I spent time looking back at our ship as the service boat propelled through the dark waters in  this part of the Persian Gulf. We were  headed to the nearest port, but  my mind was still on board the ship. Our disembarkation was unexpected. We’ve been working for hours until dusk when captain announced that off-signers will be leaving that night. I was really exhausted but the fact that we will be returning back to the Philippines soothed every tired muscle of my body. It was a painkiller, making me forget the long and weary transfer of the ship’s stocks for the next voyage. All that’s on my mind was the picture of me and my colleagues on a hotel in Dubai, enjoying ourselves in a luxury that was free of charge, while waiting for our flight by the morrow.

     Everything went well as expected after few hours of port and immigration formalities; we were then  escorted to Ascot Hotel by an Indian guy who was also the driver of the service van that brought us to that hotel. Upon our arrival there, everyone watched in bewilderment as Russian ladies going in and out the hotel flaunt their porcelain-white legs in their provocative attire (well, everyone haven’t seen a homo sapien of another gender for a while so I guess we have the right to amuse ourselves with such sight  for the moment *hehe*).  Later, I found out that there is a Russian entertainment bar inside the hotel. Unfortunately, nobody seemed to have interest in going on such place tonight because of exhaustion.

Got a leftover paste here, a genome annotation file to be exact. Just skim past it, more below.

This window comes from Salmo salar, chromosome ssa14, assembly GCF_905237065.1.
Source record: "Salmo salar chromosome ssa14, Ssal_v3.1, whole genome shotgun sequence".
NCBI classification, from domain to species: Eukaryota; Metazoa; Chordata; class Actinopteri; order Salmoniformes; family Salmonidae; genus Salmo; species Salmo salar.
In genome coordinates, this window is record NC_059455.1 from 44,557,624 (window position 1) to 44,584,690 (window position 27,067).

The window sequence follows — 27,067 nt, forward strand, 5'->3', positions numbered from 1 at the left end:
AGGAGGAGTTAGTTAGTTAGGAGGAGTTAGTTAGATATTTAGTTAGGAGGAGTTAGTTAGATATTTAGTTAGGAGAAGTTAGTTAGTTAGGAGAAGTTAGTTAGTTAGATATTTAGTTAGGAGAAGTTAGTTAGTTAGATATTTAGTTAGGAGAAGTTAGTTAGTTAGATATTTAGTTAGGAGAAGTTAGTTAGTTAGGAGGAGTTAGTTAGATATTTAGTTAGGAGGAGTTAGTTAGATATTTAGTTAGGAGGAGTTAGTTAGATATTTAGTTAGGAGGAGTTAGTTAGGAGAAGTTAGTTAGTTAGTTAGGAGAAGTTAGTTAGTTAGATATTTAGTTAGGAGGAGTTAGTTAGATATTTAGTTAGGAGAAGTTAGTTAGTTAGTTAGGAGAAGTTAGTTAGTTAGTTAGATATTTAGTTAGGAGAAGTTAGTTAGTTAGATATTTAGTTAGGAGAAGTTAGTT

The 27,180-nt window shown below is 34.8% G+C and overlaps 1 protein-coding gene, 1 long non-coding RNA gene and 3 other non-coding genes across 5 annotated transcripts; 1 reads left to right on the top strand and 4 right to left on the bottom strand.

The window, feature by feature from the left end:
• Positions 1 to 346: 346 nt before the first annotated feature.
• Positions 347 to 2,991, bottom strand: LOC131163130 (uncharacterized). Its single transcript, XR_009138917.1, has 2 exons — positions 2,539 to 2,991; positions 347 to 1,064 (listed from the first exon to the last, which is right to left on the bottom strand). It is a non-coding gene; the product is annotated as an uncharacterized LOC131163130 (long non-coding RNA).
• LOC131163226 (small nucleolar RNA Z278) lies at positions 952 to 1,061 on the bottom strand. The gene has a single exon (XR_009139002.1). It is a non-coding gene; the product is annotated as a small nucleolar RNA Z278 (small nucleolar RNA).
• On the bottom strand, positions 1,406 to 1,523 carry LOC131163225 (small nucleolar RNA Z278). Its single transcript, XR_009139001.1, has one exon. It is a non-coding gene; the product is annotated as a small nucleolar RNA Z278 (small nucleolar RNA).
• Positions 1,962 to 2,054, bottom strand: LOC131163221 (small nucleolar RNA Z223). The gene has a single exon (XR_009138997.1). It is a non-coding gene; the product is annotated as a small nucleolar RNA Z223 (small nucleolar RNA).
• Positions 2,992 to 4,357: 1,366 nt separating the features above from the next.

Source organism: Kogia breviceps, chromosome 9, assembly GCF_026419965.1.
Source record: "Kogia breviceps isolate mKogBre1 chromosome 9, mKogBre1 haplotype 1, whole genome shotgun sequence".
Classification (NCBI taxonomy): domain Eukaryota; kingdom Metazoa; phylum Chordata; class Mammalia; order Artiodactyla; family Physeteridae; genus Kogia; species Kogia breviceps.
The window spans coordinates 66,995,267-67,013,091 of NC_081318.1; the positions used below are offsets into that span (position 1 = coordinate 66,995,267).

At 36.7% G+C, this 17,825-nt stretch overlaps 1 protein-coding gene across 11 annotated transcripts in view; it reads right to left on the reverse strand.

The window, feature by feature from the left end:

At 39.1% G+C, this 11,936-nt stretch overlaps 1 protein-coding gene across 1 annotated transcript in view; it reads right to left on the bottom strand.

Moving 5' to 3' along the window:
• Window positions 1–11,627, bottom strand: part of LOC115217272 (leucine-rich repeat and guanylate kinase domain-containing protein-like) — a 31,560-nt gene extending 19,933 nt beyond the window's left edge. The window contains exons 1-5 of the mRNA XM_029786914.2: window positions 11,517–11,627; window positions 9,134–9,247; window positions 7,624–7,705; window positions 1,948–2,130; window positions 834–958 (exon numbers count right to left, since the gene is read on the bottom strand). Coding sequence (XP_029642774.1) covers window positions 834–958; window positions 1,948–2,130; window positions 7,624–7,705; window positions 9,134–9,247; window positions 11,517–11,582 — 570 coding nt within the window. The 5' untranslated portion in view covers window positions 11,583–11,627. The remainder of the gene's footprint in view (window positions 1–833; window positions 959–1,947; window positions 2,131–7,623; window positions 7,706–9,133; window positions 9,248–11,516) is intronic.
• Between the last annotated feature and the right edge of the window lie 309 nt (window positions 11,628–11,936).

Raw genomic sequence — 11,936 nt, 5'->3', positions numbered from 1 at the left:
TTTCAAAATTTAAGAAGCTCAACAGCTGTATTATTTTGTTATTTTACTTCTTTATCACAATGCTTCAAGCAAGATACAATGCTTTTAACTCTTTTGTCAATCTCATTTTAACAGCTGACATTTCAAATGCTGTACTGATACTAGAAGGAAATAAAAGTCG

Burj Al Khalifa

The colossal Burj Al Khalifa as seen from the hotel where we stayed

         It was not my first time to be on a hotel, but honestly, I felt as if it was for ages. I kept  myself from looking around, staring at every ornately designed walls and ceiling to avoid being noticed by others. When we were already in the suite, I couldn’t help but roll on the soft bed and cover myself with pillows. I thought of myself being a taong bundok and ignorant of such things. The wall clock was ticking weirdly on the side opposite of the bed, but I started to close my eyes, trying not to notice the sound. As lie on the bed drowned in memories of my 9-month contract, the idea of a certain entity who was with me during that whole time was silently drifting amidst the plethora of thoughts inside my head.

        Harvey. That name resounded in my head like it was echoed from a deep and hollow tunnel. Memories rushed in and the picture accompanying the name started to take form. As far as I could remember,  it was the name I gave to my cabin companion the moment I saw him standing quietly  on his own personal space without any regards to his surroundings. He didn’t complained about the name, so I presumed that he preferred to be called that way. So was the start of our friendship with wordless conversations while sailing on rough and even on placid seas.

       Weird as it seems, we started to get along well, despite my busy daily routine on board. I let him stare outside the porthole for hours and gave him water in the afternoon when I feel that he is getting thirsty. I let him sit by the table when I am watching my favorite video, writing a blog entry or playing games on my laptop. He was always there to be with me without getting bored of my silence, my sudden mumbling of words when I am having the tip-of-the-tongue syndrome and when I am listening to foreign pop songs over and over again. To sum it up, he was someone whom you can be with whatever your personality or nature is.